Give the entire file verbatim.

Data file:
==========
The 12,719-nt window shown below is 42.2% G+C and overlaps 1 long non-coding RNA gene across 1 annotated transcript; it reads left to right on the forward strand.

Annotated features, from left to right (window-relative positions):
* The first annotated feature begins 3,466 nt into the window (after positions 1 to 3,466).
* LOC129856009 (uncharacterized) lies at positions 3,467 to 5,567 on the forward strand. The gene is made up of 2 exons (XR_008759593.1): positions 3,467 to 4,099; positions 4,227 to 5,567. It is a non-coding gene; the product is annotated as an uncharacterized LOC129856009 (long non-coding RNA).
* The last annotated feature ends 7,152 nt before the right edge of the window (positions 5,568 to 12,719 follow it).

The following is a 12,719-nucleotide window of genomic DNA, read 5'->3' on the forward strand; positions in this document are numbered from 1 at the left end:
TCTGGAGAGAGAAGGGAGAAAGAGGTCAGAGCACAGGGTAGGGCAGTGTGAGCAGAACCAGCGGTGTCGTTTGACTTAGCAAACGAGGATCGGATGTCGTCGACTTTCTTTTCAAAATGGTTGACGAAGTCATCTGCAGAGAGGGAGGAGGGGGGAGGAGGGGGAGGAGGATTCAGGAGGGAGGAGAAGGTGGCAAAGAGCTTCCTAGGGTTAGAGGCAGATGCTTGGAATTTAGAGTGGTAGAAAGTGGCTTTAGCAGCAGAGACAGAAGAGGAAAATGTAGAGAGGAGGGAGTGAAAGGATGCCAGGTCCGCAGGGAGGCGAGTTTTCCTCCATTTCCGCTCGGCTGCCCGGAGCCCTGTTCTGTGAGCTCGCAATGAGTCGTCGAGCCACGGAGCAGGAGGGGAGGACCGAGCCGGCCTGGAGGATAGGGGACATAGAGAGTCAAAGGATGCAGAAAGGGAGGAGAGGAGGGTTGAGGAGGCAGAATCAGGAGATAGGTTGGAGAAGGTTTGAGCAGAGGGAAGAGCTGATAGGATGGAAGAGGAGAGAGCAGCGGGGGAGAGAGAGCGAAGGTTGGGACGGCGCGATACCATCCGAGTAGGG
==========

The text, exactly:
The 12,719-nt window shown below is 42.2% G+C and overlaps 1 long non-coding RNA gene across 1 annotated transcript; it reads left to right on the forward strand.

Annotated features, from left to right (window-relative positions):
* The first annotated feature begins 3,466 nt into the window (after positions 1 to 3,466).
* LOC129856009 (uncharacterized) lies at positions 3,467 to 5,567 on the forward strand. The gene is made up of 2 exons (XR_008759593.1): positions 3,467 to 4,099; positions 4,227 to 5,567. It is a non-coding gene; the product is annotated as an uncharacterized LOC129856009 (long non-coding RNA).
* The last annotated feature ends 7,152 nt before the right edge of the window (positions 5,568 to 12,719 follow it).

The following is a 12,719-nucleotide window of genomic DNA, read 5'->3' on the forward strand; positions in this document are numbered from 1 at the left end:
TCTGGAGAGAGAAGGGAGAAAGAGGTCAGAGCACAGGGTAGGGCAGTGTGAGCAGAACCAGCGGTGTCGTTTGACTTAGCAAACGAGGATCGGATGTCGTCGACTTTCTTTTCAAAATGGTTGACGAAGTCATCTGCAGAGAGGGAGGAGGGGGGAGGAGGGGGAGGAGGATTCAGGAGGGAGGAGAAGGTGGCAAAGAGCTTCCTAGGGTTAGAGGCAGATGCTTGGAATTTAGAGTGGTAGAAAGTGGCTTTAGCAGCAGAGACAGAAGAGGAAAATGTAGAGAGGAGGGAGTGAAAGGATGCCAGGTCCGCAGGGAGGCGAGTTTTCCTCCATTTCCGCTCGGCTGCCCGGAGCCCTGTTCTGTGAGCTCGCAATGAGTCGTCGAGCCACGGAGCAGGAGGGGAGGACCGAGCCGGCCTGGAGGATAGGGGACATAGAGAGTCAAAGGATGCAGAAAGGGAGGAGAGGAGGGTTGAGGAGGCAGAATCAGGAGATAGGTTGGAGAAGGTTTGAGCAGAGGGAAGAGCTGATAGGATGGAAGAGGAGAGAGCAGCGGGGGAGAGAGAGCGAAGGTTGGGACGGCGCGATACCATCCGAGTAGGG